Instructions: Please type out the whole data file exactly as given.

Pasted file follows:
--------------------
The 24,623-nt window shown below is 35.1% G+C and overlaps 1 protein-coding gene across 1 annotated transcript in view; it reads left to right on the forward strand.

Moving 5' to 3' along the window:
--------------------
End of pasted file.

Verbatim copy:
The 24,623-nt window shown below is 35.1% G+C and overlaps 1 protein-coding gene across 1 annotated transcript in view; it reads left to right on the forward strand.

Moving 5' to 3' along the window: